The private-sector pledge answers one key criticism of the project, that taxpayers would have to fund a mode of transport designed largely to fatten the City’s already bulging pockets. But plenty of other niggles remain: that Crossrail won’t actually solve the problems of congestion in London, which lie elsewhere; that it doesn’t connect with major hubs such as Heathrow Terminal 5 or the new international rail terminal at St Pancras; and that the continued and disproportionate investment in costly projects in London, the Olympics as well as Crossrail, does nothing to help business in other parts of the country. The north, for example, is miffed that its proposal for better links, between its cities or with London, would benefit both London and themselves and cost a lot less.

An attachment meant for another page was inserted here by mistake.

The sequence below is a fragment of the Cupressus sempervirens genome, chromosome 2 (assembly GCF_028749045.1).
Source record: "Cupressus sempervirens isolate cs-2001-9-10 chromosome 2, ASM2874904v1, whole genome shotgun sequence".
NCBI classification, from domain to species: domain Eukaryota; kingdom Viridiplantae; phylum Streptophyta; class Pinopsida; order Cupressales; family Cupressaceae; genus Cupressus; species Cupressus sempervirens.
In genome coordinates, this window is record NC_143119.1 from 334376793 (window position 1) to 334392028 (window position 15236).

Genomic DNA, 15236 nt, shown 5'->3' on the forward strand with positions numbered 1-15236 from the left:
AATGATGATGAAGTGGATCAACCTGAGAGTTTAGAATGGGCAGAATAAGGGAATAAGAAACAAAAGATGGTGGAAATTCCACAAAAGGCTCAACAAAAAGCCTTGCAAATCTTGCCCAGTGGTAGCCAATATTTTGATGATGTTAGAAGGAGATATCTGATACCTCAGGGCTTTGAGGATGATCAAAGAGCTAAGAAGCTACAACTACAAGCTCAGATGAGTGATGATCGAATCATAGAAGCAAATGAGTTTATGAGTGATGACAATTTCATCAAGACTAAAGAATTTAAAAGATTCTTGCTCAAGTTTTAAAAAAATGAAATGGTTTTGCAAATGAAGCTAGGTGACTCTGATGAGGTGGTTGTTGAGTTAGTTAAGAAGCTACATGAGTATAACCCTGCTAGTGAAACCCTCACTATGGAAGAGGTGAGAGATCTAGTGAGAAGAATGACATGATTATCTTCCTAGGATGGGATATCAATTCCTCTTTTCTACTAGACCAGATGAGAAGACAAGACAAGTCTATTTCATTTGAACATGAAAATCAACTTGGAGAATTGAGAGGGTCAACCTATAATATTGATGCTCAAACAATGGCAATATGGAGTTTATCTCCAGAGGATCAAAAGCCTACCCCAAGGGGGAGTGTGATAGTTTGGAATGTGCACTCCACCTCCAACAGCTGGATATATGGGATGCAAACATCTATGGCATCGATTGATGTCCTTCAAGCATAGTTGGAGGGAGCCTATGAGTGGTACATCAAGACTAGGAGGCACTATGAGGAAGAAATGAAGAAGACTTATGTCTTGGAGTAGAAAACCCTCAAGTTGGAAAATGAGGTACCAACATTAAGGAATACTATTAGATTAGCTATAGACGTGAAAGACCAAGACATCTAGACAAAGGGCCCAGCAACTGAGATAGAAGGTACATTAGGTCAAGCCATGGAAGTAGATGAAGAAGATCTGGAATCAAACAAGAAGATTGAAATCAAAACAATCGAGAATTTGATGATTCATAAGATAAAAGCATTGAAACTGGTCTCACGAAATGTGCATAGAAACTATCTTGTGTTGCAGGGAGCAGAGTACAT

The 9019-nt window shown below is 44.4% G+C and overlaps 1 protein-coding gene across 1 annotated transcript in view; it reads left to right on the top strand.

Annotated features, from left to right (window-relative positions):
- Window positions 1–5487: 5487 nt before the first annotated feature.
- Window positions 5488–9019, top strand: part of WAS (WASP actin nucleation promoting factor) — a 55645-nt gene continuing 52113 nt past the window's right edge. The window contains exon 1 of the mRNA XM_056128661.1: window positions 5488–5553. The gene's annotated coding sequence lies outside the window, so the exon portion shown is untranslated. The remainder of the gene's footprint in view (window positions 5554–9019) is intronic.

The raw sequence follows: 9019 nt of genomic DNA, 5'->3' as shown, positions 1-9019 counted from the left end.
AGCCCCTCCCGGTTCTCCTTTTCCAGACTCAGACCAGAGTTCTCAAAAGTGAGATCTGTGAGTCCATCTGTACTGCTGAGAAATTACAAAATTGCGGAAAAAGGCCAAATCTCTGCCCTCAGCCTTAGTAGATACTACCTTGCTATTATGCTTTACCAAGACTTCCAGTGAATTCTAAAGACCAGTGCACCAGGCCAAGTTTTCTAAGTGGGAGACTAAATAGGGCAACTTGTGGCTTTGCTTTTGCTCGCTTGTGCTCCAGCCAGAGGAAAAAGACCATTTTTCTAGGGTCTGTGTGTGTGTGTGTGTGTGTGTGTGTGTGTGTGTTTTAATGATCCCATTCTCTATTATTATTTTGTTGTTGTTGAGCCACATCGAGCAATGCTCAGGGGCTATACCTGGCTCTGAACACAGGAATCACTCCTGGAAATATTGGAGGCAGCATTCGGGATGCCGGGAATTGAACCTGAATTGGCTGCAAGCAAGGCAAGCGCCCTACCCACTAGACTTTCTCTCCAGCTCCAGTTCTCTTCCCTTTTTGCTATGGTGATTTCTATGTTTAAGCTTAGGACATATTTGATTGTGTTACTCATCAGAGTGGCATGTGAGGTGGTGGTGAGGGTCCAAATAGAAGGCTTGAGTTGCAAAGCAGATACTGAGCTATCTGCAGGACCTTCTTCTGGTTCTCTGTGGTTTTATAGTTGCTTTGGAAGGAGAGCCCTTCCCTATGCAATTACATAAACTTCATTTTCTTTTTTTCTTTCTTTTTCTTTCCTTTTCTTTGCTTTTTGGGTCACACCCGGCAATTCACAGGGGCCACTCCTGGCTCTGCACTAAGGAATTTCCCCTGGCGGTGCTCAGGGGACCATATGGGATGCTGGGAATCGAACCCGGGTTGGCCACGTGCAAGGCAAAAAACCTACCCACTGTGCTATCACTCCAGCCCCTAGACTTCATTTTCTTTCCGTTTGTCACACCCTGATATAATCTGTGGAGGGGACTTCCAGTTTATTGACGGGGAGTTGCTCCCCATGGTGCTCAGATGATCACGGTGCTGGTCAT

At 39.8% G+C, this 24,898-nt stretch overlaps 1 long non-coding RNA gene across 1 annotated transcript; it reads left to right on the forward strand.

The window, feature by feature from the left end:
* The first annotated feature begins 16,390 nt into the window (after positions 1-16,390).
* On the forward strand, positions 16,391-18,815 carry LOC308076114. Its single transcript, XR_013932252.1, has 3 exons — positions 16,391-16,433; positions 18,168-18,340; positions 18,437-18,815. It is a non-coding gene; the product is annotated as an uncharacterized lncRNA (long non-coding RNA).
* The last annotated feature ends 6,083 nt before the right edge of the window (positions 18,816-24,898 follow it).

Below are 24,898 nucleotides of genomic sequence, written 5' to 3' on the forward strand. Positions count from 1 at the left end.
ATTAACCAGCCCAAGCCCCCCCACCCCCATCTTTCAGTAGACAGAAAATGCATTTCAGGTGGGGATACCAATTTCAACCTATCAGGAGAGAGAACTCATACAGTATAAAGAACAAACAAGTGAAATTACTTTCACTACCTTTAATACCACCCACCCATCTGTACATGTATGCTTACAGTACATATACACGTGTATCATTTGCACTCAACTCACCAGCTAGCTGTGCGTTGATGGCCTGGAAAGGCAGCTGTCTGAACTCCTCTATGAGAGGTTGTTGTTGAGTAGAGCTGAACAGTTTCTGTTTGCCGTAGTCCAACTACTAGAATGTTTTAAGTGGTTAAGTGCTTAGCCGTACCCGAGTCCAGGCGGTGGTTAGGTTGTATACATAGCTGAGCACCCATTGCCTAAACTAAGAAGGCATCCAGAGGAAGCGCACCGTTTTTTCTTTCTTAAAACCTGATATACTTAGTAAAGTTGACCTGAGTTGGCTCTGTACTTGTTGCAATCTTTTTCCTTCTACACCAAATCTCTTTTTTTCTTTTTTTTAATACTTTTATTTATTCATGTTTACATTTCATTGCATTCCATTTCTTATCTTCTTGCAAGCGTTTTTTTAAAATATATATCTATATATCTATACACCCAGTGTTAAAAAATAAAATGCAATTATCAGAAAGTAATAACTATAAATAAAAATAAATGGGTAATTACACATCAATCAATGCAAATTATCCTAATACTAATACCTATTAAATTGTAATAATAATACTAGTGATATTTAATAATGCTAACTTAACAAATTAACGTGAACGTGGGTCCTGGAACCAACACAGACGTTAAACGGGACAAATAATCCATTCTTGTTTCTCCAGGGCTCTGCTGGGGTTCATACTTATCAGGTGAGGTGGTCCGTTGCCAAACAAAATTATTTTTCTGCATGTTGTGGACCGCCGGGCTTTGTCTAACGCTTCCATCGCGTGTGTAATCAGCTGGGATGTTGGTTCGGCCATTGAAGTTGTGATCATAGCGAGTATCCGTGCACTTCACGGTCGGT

That said, someone clearly wants the project out of the siding. Much has been made of the government’s tough approach to get the City on board, but the fact that the institutions are willing to cough up the dough shows just how desperately the City feels it needs Crossrail. Either that or they can’t face the idea that talks will carry on for another 20 years.